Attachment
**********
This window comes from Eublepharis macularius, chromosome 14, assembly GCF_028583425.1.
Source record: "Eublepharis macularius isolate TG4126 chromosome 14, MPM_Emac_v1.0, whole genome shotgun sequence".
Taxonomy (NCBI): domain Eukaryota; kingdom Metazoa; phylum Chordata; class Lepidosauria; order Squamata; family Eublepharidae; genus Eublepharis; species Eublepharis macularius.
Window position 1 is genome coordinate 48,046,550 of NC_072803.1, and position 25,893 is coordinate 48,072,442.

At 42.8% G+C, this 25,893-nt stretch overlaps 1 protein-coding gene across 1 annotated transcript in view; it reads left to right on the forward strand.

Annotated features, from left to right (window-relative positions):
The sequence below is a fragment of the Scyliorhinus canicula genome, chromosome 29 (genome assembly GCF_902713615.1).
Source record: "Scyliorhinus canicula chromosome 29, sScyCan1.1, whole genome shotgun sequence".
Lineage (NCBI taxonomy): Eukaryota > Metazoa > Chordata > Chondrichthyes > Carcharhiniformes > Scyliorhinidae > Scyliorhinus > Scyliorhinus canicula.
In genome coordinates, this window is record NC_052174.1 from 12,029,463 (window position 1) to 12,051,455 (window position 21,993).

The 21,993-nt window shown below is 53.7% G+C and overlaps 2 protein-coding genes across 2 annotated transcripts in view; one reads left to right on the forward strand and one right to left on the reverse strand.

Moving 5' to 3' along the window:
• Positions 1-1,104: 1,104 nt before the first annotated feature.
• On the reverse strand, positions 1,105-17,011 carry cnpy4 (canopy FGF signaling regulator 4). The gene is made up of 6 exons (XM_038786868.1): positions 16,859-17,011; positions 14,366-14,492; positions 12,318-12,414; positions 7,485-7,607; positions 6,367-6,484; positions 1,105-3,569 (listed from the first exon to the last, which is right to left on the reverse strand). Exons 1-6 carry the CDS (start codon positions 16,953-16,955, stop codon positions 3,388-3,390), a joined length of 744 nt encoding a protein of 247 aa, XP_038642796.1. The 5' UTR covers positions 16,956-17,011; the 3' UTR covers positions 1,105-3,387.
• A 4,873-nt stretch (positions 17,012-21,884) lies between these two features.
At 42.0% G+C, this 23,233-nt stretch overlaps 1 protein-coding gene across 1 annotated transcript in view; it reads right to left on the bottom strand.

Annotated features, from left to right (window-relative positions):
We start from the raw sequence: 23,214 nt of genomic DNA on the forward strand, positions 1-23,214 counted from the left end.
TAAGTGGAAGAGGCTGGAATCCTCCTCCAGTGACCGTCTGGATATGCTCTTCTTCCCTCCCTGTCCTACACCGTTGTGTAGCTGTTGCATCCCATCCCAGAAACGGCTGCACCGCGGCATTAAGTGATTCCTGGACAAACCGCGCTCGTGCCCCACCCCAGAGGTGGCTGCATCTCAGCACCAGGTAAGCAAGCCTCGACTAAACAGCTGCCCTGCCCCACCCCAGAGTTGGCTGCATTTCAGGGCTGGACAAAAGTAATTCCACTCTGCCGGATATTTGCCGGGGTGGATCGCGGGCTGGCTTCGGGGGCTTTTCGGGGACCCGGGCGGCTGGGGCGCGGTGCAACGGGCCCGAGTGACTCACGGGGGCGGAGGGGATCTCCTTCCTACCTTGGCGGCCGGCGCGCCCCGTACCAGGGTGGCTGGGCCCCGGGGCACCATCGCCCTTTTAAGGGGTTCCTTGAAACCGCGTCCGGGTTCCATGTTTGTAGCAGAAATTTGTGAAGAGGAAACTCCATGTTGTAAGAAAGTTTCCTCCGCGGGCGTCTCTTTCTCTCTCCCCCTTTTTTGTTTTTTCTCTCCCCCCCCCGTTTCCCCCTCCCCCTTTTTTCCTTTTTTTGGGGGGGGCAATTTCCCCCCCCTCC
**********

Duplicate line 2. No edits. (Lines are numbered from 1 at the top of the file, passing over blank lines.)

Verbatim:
Source record: "Eublepharis macularius isolate TG4126 chromosome 14, MPM_Emac_v1.0, whole genome shotgun sequence".